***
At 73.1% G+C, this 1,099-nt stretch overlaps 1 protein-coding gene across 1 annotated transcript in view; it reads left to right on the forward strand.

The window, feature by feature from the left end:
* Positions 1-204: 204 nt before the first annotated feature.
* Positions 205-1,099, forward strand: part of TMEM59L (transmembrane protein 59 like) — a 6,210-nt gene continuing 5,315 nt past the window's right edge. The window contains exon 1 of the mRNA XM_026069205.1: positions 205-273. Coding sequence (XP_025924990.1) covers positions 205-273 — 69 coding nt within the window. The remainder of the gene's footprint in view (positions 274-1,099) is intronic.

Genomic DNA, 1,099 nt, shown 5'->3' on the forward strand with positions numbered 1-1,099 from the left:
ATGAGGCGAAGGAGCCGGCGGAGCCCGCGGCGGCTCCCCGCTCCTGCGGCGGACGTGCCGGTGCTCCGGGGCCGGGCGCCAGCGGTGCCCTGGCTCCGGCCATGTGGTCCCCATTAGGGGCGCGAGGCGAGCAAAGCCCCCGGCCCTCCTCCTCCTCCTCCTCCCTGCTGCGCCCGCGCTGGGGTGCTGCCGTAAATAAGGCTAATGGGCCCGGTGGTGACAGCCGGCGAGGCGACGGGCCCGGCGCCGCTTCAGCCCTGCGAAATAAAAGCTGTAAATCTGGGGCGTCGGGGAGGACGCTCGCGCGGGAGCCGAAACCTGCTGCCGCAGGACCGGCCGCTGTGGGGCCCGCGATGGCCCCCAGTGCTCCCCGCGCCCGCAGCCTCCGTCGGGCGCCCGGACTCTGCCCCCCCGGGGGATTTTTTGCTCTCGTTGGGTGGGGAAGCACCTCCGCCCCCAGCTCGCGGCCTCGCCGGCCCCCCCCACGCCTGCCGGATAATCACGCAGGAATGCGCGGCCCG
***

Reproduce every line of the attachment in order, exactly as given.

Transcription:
At 73.1% G+C, this 1,099-nt stretch overlaps 1 protein-coding gene across 1 annotated transcript in view; it reads left to right on the forward strand.

The window, feature by feature from the left end:
* Positions 1-204: 204 nt before the first annotated feature.
* Positions 205-1,099, forward strand: part of TMEM59L (transmembrane protein 59 like) — a 6,210-nt gene continuing 5,315 nt past the window's right edge. The window contains exon 1 of the mRNA XM_026069205.1: positions 205-273. Coding sequence (XP_025924990.1) covers positions 205-273 — 69 coding nt within the window. The remainder of the gene's footprint in view (positions 274-1,099) is intronic.

Genomic DNA, 1,099 nt, shown 5'->3' on the forward strand with positions numbered 1-1,099 from the left:
ATGAGGCGAAGGAGCCGGCGGAGCCCGCGGCGGCTCCCCGCTCCTGCGGCGGACGTGCCGGTGCTCCGGGGCCGGGCGCCAGCGGTGCCCTGGCTCCGGCCATGTGGTCCCCATTAGGGGCGCGAGGCGAGCAAAGCCCCCGGCCCTCCTCCTCCTCCTCCTCCCTGCTGCGCCCGCGCTGGGGTGCTGCCGTAAATAAGGCTAATGGGCCCGGTGGTGACAGCCGGCGAGGCGACGGGCCCGGCGCCGCTTCAGCCCTGCGAAATAAAAGCTGTAAATCTGGGGCGTCGGGGAGGACGCTCGCGCGGGAGCCGAAACCTGCTGCCGCAGGACCGGCCGCTGTGGGGCCCGCGATGGCCCCCAGTGCTCCCCGCGCCCGCAGCCTCCGTCGGGCGCCCGGACTCTGCCCCCCCGGGGGATTTTTTGCTCTCGTTGGGTGGGGAAGCACCTCCGCCCCCAGCTCGCGGCCTCGCCGGCCCCCCCCACGCCTGCCGGATAATCACGCAGGAATGCGCGGCCCG